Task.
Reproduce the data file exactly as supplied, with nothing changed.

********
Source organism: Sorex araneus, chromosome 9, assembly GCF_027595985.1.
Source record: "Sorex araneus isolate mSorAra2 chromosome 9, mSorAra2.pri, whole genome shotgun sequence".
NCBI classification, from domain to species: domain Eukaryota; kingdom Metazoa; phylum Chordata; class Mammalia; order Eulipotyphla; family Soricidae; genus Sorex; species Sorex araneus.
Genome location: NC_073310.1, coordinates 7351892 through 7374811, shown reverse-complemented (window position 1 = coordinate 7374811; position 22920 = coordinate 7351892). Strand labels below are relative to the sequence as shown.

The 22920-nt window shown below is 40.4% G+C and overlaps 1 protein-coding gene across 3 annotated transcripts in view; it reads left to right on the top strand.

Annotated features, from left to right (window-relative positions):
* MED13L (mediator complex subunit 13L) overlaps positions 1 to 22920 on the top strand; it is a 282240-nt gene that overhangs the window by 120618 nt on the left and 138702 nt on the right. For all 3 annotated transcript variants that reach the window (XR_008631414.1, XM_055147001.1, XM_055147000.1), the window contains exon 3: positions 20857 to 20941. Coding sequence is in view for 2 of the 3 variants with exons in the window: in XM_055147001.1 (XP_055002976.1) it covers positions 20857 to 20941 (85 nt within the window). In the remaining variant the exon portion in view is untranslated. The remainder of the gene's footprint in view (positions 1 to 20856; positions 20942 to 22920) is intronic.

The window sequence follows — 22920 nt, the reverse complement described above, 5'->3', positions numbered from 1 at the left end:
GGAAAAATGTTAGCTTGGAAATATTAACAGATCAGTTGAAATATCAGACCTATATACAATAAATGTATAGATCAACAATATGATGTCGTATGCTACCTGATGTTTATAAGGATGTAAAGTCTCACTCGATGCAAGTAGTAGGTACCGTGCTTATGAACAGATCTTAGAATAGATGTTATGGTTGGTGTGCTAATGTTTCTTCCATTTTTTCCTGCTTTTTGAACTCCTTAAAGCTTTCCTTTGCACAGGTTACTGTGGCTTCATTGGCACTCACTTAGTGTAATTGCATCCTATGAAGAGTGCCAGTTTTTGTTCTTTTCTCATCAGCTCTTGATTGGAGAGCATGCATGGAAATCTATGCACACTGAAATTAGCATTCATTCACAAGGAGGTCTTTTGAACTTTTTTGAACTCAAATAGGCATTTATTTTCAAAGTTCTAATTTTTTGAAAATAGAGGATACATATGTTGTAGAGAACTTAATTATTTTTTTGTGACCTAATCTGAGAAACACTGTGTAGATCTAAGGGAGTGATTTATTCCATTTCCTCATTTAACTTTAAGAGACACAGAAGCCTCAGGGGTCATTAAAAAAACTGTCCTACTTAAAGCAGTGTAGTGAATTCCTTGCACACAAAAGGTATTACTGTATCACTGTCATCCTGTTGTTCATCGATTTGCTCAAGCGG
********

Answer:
Source organism: Sorex araneus, chromosome 9, assembly GCF_027595985.1.
Source record: "Sorex araneus isolate mSorAra2 chromosome 9, mSorAra2.pri, whole genome shotgun sequence".
NCBI classification, from domain to species: domain Eukaryota; kingdom Metazoa; phylum Chordata; class Mammalia; order Eulipotyphla; family Soricidae; genus Sorex; species Sorex araneus.
Genome location: NC_073310.1, coordinates 7351892 through 7374811, shown reverse-complemented (window position 1 = coordinate 7374811; position 22920 = coordinate 7351892). Strand labels below are relative to the sequence as shown.

The 22920-nt window shown below is 40.4% G+C and overlaps 1 protein-coding gene across 3 annotated transcripts in view; it reads left to right on the top strand.

Annotated features, from left to right (window-relative positions):
* MED13L (mediator complex subunit 13L) overlaps positions 1 to 22920 on the top strand; it is a 282240-nt gene that overhangs the window by 120618 nt on the left and 138702 nt on the right. For all 3 annotated transcript variants that reach the window (XR_008631414.1, XM_055147001.1, XM_055147000.1), the window contains exon 3: positions 20857 to 20941. Coding sequence is in view for 2 of the 3 variants with exons in the window: in XM_055147001.1 (XP_055002976.1) it covers positions 20857 to 20941 (85 nt within the window). In the remaining variant the exon portion in view is untranslated. The remainder of the gene's footprint in view (positions 1 to 20856; positions 20942 to 22920) is intronic.

The window sequence follows — 22920 nt, the reverse complement described above, 5'->3', positions numbered from 1 at the left end:
GGAAAAATGTTAGCTTGGAAATATTAACAGATCAGTTGAAATATCAGACCTATATACAATAAATGTATAGATCAACAATATGATGTCGTATGCTACCTGATGTTTATAAGGATGTAAAGTCTCACTCGATGCAAGTAGTAGGTACCGTGCTTATGAACAGATCTTAGAATAGATGTTATGGTTGGTGTGCTAATGTTTCTTCCATTTTTTCCTGCTTTTTGAACTCCTTAAAGCTTTCCTTTGCACAGGTTACTGTGGCTTCATTGGCACTCACTTAGTGTAATTGCATCCTATGAAGAGTGCCAGTTTTTGTTCTTTTCTCATCAGCTCTTGATTGGAGAGCATGCATGGAAATCTATGCACACTGAAATTAGCATTCATTCACAAGGAGGTCTTTTGAACTTTTTTGAACTCAAATAGGCATTTATTTTCAAAGTTCTAATTTTTTGAAAATAGAGGATACATATGTTGTAGAGAACTTAATTATTTTTTTGTGACCTAATCTGAGAAACACTGTGTAGATCTAAGGGAGTGATTTATTCCATTTCCTCATTTAACTTTAAGAGACACAGAAGCCTCAGGGGTCATTAAAAAAACTGTCCTACTTAAAGCAGTGTAGTGAATTCCTTGCACACAAAAGGTATTACTGTATCACTGTCATCCTGTTGTTCATCGATTTGCTCAAGCGG